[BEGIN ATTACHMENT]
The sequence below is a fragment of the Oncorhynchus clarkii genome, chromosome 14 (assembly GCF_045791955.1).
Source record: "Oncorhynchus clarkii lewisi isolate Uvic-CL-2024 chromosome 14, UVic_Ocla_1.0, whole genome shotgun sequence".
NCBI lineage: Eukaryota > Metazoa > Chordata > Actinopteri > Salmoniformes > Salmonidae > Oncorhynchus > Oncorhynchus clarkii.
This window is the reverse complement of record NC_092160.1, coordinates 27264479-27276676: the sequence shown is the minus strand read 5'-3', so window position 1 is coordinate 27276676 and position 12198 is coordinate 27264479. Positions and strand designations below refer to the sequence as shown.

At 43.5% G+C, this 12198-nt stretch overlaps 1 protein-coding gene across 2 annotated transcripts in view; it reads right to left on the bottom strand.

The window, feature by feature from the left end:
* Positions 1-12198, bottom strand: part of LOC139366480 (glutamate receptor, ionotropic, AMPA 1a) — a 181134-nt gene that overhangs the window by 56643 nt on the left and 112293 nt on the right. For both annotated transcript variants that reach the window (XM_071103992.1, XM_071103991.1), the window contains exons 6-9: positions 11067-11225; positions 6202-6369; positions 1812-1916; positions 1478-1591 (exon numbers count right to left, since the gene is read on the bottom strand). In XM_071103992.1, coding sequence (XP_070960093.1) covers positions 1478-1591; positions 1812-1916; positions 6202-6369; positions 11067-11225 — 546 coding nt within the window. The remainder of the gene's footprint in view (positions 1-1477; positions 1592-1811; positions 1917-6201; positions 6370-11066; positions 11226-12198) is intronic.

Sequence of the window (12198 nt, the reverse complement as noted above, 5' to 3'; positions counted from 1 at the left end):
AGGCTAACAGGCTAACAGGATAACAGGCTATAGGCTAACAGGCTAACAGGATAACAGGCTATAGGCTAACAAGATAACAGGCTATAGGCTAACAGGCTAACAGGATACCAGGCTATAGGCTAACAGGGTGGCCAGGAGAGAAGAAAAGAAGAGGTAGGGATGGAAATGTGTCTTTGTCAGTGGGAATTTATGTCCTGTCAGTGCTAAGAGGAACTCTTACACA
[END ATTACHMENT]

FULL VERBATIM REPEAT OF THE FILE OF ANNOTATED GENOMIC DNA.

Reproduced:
The sequence below is a fragment of the Oncorhynchus clarkii genome, chromosome 14 (assembly GCF_045791955.1).
Source record: "Oncorhynchus clarkii lewisi isolate Uvic-CL-2024 chromosome 14, UVic_Ocla_1.0, whole genome shotgun sequence".
NCBI lineage: Eukaryota > Metazoa > Chordata > Actinopteri > Salmoniformes > Salmonidae > Oncorhynchus > Oncorhynchus clarkii.
This window is the reverse complement of record NC_092160.1, coordinates 27264479-27276676: the sequence shown is the minus strand read 5'-3', so window position 1 is coordinate 27276676 and position 12198 is coordinate 27264479. Positions and strand designations below refer to the sequence as shown.

At 43.5% G+C, this 12198-nt stretch overlaps 1 protein-coding gene across 2 annotated transcripts in view; it reads right to left on the bottom strand.

The window, feature by feature from the left end:
* Positions 1-12198, bottom strand: part of LOC139366480 (glutamate receptor, ionotropic, AMPA 1a) — a 181134-nt gene that overhangs the window by 56643 nt on the left and 112293 nt on the right. For both annotated transcript variants that reach the window (XM_071103992.1, XM_071103991.1), the window contains exons 6-9: positions 11067-11225; positions 6202-6369; positions 1812-1916; positions 1478-1591 (exon numbers count right to left, since the gene is read on the bottom strand). In XM_071103992.1, coding sequence (XP_070960093.1) covers positions 1478-1591; positions 1812-1916; positions 6202-6369; positions 11067-11225 — 546 coding nt within the window. The remainder of the gene's footprint in view (positions 1-1477; positions 1592-1811; positions 1917-6201; positions 6370-11066; positions 11226-12198) is intronic.

Sequence of the window (12198 nt, the reverse complement as noted above, 5' to 3'; positions counted from 1 at the left end):
AGGCTAACAGGCTAACAGGATAACAGGCTATAGGCTAACAGGCTAACAGGATAACAGGCTATAGGCTAACAAGATAACAGGCTATAGGCTAACAGGCTAACAGGATACCAGGCTATAGGCTAACAGGGTGGCCAGGAGAGAAGAAAAGAAGAGGTAGGGATGGAAATGTGTCTTTGTCAGTGGGAATTTATGTCCTGTCAGTGCTAAGAGGAACTCTTACACA